There is much ado about the Scottish referendum in the media  and this is natural and rightly so for some. The idea that prompted the referendum in the first place is the thought of an independent parliament for Scotland. A “yes” vote this September will ensure the socio-demographic balance for Scottish people.

It is quite clear that the democratic representatives of Scotland have everyone’s interest at heart. For their own people, and for the rest of the islands, in the United Kingdom. There seems an imbalance in the distribution of wealth and this argument remains as the focal point of contention. Alex Salmond, First Minister of Scotland, told the Evening Standard that “for 33 years, Scotland has paid more taxes per head than the rest of the UK.” Now the need has come to rebalance the Scottish economy.

“…It is perceived that the coalition government is not promoting social welfare and cutting benefits.”

He added:”The democratic case for independent Scotland is that the people of Scotland should use the resources to take decisions themselves for their own national interest.”

Alasdair Gray,  a painter and writer, told the Guardian: “I was once optimistic about the UK’s direction but its now clear Scots need representation with independent minds.”

Under the current set-up of a Westminster parliamentary rule, both writers argue that the huge native wealth of Scotland does not deliver the benefits it should for the Scottish population. They both agreed “London rule cannot deliver a better Scotland.”An  increasing number of families including children are below the poverty line. Furthermore, Scotland also ranks low on life expectancy statistics in Europe. It has, therefore, become imperative to talk about this issue in the media. Savvy journalists across the UK want to figure out why independence is the right decision for Scotland.

Many polls suggest that English people who have gone to live in Scotland will also vote “yes” at the referendum.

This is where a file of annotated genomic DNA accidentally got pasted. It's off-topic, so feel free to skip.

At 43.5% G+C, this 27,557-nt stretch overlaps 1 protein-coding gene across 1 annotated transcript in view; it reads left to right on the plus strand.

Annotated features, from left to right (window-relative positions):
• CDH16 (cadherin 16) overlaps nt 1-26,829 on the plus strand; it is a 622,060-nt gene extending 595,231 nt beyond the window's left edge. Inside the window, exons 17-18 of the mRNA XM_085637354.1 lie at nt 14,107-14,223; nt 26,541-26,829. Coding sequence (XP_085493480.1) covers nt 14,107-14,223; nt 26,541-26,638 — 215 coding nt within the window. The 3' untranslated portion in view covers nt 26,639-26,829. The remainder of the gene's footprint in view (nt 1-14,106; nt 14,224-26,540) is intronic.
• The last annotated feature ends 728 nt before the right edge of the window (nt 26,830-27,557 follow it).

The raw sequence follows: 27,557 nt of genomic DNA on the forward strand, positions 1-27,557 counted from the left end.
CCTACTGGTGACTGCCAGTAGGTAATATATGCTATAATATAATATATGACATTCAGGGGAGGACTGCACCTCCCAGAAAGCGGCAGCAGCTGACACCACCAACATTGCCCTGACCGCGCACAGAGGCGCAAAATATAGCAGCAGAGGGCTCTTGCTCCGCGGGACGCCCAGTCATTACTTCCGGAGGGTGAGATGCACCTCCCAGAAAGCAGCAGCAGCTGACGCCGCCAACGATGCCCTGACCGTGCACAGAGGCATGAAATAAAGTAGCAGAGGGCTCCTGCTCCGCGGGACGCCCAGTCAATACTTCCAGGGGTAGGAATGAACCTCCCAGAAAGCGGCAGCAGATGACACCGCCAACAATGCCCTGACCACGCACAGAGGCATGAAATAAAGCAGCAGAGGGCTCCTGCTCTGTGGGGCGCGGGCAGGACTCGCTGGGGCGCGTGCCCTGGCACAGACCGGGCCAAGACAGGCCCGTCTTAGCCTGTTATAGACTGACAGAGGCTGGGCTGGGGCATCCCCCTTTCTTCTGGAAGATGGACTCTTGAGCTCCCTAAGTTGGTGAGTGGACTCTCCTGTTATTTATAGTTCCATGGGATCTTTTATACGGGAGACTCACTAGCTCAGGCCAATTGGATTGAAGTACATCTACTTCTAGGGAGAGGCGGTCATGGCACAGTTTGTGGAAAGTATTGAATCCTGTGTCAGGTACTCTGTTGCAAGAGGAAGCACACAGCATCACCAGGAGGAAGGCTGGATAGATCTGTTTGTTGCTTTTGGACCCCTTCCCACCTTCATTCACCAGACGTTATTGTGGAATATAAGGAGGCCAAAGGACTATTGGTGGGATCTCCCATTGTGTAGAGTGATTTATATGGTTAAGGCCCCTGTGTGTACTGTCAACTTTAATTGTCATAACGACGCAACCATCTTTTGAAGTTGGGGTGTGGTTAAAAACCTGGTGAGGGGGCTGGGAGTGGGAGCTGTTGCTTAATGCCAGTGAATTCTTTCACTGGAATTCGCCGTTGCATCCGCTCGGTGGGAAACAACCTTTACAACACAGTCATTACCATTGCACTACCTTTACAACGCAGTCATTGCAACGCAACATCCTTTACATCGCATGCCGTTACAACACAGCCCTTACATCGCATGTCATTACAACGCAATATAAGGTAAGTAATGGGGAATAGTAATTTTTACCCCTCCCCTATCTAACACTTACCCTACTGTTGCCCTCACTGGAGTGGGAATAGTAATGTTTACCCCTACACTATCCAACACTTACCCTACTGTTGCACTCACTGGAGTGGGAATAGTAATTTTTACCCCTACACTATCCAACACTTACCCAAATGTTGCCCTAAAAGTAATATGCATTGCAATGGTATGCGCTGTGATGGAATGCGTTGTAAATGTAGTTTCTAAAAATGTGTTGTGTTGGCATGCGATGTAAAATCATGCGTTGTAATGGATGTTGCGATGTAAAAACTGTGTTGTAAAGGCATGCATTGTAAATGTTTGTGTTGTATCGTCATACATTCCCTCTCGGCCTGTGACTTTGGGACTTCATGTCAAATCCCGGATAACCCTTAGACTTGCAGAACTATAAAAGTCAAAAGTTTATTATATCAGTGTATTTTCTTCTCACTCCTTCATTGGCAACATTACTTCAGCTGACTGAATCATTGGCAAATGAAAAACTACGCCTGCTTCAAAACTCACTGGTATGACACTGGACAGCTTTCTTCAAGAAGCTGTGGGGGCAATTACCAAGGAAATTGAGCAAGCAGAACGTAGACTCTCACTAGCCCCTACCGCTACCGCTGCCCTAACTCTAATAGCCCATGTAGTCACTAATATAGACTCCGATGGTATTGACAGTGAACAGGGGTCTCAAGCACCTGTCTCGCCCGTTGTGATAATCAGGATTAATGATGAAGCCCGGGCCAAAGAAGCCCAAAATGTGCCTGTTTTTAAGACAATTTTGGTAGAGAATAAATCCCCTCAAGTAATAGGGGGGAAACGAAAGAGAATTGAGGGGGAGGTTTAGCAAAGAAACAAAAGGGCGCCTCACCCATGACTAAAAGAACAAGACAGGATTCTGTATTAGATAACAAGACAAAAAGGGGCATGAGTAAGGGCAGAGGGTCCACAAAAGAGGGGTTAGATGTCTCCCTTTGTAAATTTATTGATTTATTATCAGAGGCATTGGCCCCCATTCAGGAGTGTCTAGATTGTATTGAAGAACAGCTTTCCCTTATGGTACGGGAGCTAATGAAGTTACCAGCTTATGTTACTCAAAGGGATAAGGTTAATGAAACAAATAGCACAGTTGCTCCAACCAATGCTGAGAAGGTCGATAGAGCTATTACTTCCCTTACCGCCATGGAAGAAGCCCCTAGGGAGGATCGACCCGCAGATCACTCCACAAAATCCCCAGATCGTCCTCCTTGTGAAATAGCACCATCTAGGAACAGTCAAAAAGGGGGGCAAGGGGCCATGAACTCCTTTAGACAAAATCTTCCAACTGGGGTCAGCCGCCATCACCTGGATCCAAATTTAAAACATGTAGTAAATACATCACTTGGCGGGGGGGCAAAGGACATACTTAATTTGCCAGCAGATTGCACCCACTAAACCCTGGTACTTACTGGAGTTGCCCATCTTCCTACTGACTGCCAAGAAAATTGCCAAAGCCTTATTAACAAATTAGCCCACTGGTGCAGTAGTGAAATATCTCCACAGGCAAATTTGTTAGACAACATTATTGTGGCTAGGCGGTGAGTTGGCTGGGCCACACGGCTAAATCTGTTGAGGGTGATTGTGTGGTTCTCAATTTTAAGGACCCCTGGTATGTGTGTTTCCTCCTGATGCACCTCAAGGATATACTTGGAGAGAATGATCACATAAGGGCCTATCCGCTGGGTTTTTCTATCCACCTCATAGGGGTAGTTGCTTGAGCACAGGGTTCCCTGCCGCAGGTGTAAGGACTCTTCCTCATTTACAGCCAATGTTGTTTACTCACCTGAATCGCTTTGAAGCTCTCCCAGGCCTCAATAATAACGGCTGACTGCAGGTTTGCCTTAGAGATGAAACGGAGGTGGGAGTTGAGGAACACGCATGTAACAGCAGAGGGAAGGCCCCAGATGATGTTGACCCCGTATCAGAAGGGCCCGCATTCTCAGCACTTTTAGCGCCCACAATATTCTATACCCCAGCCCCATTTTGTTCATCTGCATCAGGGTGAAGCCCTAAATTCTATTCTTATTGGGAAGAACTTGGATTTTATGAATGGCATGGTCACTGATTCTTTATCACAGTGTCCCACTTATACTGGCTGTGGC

However the reality is somewhat different.

There’s a growing need to consolidate resources as never seen before. There are a number of reasons for the Scottish people to rethink before casting the “yes” vote.

Recently, news channels have been showing the turbulent times of global events and particularly the Middle East crisis. The rise of xenophobia and extremism in the UK. Changing UK immigration policy to tackle the problems of multiculturalism. The European Union and the UK’s position as a world leader.

Two foreign policies will pose more threats to the island. It’s possible that the Scottish referendum is a case of lost  opportunity for the politicians. It’s too little too late!

The other question is if there’s a  “yes” vote on September 18, there is still no guarantee that the gap between the rich and poor will be eliminated. Alistair Darling has already expressed his reservations of a separate Scottish currency.

If the UK decides to opt out of the European Union and Scotland opts in, there will be little or no benefit for Scotland. The economic and political environment in Europe is not conducive.

Finally, the case for or against the Scottish referendum has been paralogised by the British Broadcasting Corporation.

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